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Whiskey Sour City

Last night, I joined a gaggle of amazing poets to read our poems from the Windsor Review’s recently published Whiskey Sour City anthology. My poem is entitled “crazy over ninety,” and it deals with the time I lived downstairs from a man who was abusing his wife and how I had to call the police more than once because I feared for her safety. This took place in the midst of the “dog days” of a torrid summer – hence the reference to “over ninety”.

Anyhoo, I was sitting there, waiting for the event to begin, when one of the other poets (whom I had never met) sat down next to me and said how much she enjoyed reading my poem in the anthology. When I thanked her, she added, “By the way, I’m a cop. Twenty-eight years on the force.” That’s quite a coincidence, but when she added, “And I work in the Domestic Violence Unit,” I nearly fell off my chair! What are the odds, I ask ya, what are the odds?!

Gotta love the synchronicity! And for those of you who don’t subscribe to the Review, my poem is posted below.

crazy over ninety

heat and humidity hang over the city
with the weight of a dead body

an impotent fan has been pushing stifling air
around my bedroom all night
its sorry efforts disguised by a rhythmic loudmouth clatter

exhaustion finally kicks in
and i feel myself slipping away
drifting off
when the couple above me
start shouting and throwing things

he shouts, she pleads
he throws punches, she cries

and me?
i call the cops

the dispatcher knows my voice
hesitates a second before asking
does it sound serious this time?

i say
do you want me to call back
when i hear a body hit the floor?

no, i didn’t mean… she’s embarrassed
no, of course not
i’ll send a unit

yeah, why don’t you just do that
and i slam down the receiver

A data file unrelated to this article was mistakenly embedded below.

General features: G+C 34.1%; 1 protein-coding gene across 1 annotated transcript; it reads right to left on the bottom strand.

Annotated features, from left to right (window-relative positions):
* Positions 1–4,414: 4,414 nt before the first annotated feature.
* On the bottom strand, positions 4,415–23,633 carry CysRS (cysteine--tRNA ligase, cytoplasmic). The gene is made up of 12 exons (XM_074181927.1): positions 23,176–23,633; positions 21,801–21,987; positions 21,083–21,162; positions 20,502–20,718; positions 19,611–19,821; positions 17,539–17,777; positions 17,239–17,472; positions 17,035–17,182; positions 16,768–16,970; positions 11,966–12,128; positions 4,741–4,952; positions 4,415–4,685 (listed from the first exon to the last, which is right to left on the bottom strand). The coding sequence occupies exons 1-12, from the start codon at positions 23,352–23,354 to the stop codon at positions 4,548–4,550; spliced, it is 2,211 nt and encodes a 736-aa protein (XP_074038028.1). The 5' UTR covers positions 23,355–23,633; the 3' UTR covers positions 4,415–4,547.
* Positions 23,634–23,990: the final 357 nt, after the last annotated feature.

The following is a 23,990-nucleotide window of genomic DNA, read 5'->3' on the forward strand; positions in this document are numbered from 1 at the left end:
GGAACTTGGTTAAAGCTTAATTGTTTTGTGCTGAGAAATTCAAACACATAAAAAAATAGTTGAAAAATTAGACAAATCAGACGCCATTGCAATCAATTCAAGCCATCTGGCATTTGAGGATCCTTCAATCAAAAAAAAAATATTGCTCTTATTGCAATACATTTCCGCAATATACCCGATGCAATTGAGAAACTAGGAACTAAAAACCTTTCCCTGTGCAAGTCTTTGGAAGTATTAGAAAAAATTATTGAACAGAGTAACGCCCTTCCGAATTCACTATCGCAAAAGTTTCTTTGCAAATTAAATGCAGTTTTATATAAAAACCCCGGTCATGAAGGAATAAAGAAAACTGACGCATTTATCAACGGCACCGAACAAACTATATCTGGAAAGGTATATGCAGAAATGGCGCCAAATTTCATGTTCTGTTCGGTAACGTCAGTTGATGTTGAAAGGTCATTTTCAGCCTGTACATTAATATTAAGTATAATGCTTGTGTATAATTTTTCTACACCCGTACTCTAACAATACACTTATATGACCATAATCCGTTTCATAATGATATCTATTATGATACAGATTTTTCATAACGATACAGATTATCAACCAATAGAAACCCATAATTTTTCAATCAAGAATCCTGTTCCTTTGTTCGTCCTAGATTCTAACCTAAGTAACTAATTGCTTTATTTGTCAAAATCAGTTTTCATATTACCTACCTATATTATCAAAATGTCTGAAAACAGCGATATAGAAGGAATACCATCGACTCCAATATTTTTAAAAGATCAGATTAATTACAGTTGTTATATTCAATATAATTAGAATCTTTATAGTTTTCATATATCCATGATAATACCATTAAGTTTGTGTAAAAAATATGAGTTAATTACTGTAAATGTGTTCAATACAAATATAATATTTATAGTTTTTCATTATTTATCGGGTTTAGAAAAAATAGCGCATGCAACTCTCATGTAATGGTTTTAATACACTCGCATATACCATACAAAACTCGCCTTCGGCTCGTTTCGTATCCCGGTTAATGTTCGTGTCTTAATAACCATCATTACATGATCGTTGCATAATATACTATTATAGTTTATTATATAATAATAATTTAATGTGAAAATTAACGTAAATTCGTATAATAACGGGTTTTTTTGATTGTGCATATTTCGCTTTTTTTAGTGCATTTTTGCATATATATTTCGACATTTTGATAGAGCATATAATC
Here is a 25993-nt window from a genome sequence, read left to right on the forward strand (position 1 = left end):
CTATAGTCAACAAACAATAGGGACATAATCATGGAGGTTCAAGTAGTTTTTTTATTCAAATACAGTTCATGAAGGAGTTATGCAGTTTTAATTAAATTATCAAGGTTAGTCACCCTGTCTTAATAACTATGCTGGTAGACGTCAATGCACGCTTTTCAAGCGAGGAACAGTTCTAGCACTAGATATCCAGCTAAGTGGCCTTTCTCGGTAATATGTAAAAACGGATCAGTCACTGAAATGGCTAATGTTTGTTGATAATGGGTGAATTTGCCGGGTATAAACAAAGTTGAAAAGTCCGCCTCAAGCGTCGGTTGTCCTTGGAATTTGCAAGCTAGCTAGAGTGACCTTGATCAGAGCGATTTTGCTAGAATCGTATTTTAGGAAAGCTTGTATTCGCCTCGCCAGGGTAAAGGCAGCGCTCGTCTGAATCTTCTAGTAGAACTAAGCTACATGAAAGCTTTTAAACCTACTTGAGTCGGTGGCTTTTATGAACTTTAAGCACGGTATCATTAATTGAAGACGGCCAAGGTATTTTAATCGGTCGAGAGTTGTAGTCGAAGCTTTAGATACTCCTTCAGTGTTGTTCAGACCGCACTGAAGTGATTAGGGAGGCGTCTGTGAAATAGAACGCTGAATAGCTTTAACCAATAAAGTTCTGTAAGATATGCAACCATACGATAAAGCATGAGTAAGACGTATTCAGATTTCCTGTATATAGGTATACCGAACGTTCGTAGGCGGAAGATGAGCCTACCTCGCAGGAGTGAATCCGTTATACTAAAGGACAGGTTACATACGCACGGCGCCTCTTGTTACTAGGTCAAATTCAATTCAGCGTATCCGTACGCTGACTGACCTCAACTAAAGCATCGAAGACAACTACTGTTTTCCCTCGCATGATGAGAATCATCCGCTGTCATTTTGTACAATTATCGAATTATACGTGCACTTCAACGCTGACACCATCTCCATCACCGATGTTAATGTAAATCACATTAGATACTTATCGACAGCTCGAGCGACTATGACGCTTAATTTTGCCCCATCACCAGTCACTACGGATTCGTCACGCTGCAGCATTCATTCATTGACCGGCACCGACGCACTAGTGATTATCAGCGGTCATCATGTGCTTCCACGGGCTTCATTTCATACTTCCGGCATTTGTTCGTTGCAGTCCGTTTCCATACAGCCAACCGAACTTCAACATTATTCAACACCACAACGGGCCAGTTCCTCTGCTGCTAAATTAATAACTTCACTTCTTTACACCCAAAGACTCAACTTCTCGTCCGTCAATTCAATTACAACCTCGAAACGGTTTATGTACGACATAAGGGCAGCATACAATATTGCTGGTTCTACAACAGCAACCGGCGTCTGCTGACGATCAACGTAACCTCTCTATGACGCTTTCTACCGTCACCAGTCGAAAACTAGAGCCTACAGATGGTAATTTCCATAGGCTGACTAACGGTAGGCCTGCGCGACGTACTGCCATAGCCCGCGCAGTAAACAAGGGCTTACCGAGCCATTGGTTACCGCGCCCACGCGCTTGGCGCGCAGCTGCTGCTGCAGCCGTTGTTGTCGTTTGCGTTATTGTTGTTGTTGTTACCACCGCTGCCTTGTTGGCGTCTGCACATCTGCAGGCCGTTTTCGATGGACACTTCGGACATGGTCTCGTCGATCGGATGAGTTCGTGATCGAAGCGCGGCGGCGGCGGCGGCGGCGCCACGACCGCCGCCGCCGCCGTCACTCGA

damn damn damn damn damn

my hand’s still stuck to the phone
i should call her back
tell her i’m not a rude person
not usually
but i haven’t slept much
in three days
and those idiots upstairs…

and she’d say
oh i know honey
(she’d call me something nice like that –
honey, baby, sweetie)
i know, she’d say
this heat’s getting to all of us
it’s just i hate sending my boys
(that’s what she’d call the officers – her boys)
i hate sending my boys on domestic calls
they’re the worst
you never know if the guy’s crazy or on drugs
or if he has a gun

i don’t think you need to worry about that,
i’d tell her
he’s never had a gun before

uh-huh, she’d say
and can you swear he doesn’t have one now?

and she’d tell me her name is sharon
(or karen, or janet, or pat)
and that she’s been working dispatch for eighteen years

and i’d tell her i just moved to the city
and can’t afford an air conditioner
and how a fan doesn’t make one damn bit of difference
when you’re a rotisserie chicken roasting on a spit

and she’d laugh
tell me to hang in there
the heat can’t last forever

and i’d tell her about the other day, when i was coming home
on the bus
and there was a car ahead of us
and a truck ahead of him
and how we all stopped for a red light
at seminole and walker
and the guy in the car got out
ran ahead to the guy in the truck
and started punching him in the face
right through the open window

now that’s not something you see every day, i’d tell her

and she’d make a little sound
a dry chuckle and mutter
huh, you’d be surprised

then she’d say it’s been nice talking to me
but she has to get back to work
and i’d say, yeah, thanks for listening
and she’d say sure and then listen baby,
you go get yourself a nice big bowl of ice,
set it in front of that fan of yours,
and see if that don’t cool things off a bit
and i’d say, thanks for the tip
and she’d say the cruiser should be there in a few minutes
and call back whenever you need to
and you take care of yourself now sweetie
and remember, it’s a crazy city over ninety

and we’d hang up

i should call her back
my hand’s still plastered to the phone

i lay my damp forehead on the back of my hand
close my eyes
and wait for the siren

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